But the reality is that the U.S. is no where close to receiving that kind of money, at least right now. ABC News found only approximately $25 billion of the $110 billion in the actual pipeline, and future sales are not guaranteed.
In his article, Riedel wrote, "Instead, there are a bunch of letters of interest or intent, but not contracts. Many are offers that the defense industry thinks the Saudis will be interested in someday."
Riedel described it to ABC News as a "wish list" of what the U.S. would like to sell Saudi Arabia in the next four to five years. But he warns that these intended sales are not contracts, and that the Saudis may be unable to pay.
Congressional Notifications alert Congress to a "proposed" or "potential" sale and are associated with Letters of Offer and Acceptance (LOA). A LOA is a letter of interest or intent from another nation to purchase American military hardware.
In total, the six possible sales are valued at about $23.7 billion. Five of the six notifications were announced during the Obama administration, some as far back as 2013.
Since then, three additional Saudi-related Congressional Notifications were issued in late May and early June. These potential sales involve training and radar systems sales and total roughly $1.7 billion.
A U.S. official declined to comment to ABC News on the contents of the MOI, but a State Department press release shows they include the Terminal High Altitude Air Defense system (THAAD), the same missile defense system recently deployed to South Korea, as well as ships, helicopters, patrol boats, and associated weapons systems.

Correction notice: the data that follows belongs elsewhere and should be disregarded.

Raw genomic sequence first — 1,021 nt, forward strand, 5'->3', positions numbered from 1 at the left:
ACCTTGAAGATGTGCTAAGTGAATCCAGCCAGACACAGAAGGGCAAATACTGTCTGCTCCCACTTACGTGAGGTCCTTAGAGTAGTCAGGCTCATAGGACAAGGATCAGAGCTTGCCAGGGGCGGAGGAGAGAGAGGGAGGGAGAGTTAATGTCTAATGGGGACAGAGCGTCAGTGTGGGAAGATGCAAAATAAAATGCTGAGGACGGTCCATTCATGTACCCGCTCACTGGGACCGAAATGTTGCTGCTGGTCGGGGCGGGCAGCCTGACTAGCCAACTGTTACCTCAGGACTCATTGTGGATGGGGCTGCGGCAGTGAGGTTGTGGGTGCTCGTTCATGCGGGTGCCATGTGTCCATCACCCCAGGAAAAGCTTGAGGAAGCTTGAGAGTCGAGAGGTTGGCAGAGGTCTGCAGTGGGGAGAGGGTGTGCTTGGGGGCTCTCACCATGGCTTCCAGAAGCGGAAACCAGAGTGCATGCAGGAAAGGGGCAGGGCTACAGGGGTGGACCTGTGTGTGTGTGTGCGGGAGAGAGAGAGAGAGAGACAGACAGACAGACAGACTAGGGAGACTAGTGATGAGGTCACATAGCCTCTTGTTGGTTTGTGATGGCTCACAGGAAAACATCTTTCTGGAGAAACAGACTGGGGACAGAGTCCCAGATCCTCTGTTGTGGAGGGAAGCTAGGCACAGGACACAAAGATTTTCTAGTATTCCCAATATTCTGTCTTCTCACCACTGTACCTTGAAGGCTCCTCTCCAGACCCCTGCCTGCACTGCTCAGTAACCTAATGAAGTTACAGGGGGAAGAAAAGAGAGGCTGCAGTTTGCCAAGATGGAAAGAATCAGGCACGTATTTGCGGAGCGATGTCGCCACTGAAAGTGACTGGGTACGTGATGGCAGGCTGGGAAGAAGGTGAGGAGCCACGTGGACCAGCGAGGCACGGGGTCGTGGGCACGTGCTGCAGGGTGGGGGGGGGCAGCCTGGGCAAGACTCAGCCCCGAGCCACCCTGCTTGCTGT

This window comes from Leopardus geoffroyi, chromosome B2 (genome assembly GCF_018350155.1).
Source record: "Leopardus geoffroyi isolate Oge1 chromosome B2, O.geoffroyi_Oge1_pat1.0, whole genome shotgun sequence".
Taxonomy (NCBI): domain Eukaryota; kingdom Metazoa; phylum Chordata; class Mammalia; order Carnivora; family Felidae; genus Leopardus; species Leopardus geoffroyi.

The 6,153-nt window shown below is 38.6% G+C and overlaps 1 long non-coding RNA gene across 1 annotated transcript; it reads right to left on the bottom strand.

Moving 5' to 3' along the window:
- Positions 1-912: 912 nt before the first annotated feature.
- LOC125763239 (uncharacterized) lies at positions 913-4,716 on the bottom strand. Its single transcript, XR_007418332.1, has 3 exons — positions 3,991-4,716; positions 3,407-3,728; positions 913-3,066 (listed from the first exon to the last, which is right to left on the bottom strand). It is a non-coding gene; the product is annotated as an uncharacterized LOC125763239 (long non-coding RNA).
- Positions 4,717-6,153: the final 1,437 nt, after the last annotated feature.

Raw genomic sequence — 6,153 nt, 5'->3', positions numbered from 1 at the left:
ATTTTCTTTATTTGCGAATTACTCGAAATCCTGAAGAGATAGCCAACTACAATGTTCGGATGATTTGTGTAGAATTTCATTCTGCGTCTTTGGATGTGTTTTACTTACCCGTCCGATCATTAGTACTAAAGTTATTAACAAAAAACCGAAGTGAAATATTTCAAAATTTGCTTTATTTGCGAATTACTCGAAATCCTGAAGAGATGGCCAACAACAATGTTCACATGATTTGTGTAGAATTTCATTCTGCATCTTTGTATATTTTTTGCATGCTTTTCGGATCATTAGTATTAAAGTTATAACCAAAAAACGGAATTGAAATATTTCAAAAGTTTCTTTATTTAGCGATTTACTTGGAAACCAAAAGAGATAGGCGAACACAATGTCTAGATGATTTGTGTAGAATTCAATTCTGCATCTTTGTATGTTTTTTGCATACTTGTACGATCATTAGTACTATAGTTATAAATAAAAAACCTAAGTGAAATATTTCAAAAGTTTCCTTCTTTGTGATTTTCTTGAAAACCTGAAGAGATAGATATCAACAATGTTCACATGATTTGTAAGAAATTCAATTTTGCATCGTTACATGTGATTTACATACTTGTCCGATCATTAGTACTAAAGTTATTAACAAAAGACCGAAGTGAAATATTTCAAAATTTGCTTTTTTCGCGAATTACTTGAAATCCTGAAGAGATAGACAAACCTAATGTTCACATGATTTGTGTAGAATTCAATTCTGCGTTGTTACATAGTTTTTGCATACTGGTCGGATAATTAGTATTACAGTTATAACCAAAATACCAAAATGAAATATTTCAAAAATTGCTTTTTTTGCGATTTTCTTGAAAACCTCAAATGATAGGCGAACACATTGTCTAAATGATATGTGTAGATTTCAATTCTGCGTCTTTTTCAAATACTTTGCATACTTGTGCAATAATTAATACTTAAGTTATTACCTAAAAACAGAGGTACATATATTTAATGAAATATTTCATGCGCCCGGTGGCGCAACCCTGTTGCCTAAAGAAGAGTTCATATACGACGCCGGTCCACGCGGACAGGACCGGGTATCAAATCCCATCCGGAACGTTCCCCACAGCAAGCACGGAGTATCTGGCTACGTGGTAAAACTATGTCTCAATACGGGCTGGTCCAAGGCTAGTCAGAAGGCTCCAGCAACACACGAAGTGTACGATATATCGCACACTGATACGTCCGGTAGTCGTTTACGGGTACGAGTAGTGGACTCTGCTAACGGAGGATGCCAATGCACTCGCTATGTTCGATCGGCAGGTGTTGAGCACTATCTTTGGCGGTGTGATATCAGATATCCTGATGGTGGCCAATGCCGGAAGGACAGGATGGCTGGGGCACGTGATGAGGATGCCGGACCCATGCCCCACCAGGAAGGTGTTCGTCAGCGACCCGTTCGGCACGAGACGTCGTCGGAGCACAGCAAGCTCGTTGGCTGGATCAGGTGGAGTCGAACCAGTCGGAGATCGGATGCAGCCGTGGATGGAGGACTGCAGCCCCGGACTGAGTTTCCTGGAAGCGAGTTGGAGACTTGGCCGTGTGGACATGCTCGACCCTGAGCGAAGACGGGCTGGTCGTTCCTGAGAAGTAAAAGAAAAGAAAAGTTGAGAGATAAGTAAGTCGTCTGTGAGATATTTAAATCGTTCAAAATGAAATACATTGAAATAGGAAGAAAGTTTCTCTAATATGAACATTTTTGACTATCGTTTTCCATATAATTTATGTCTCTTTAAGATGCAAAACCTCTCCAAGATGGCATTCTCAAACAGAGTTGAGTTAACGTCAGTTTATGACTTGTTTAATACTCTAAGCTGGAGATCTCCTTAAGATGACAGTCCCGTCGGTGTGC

"The arms sale announced between the U.S. and Saudi Arabia is a broad agreement in principle," Pentagon spokesman Lt. Col. Roger Cabiness told ABC News. "It comprises multiple individual sales over several years, each of which must go through a separate procurement process. These steps include letters of intent, letters of offer, letters of approval, awarding of contract, and delivery. As the terms of these sales are finalized, we will notify Congress and make public the specifics of each transaction."
Cabiness added, "We have a strong relationship with Saudi Arabia, and we look forward to continuing our partnership in promoting regional security."
While one U.S. official categorized Trump's announcement as a “White House trick,” it’s hardly the first time an administration has touted an agreement that was never fulfilled.
One of the Saudi-related deals does appear to be on track.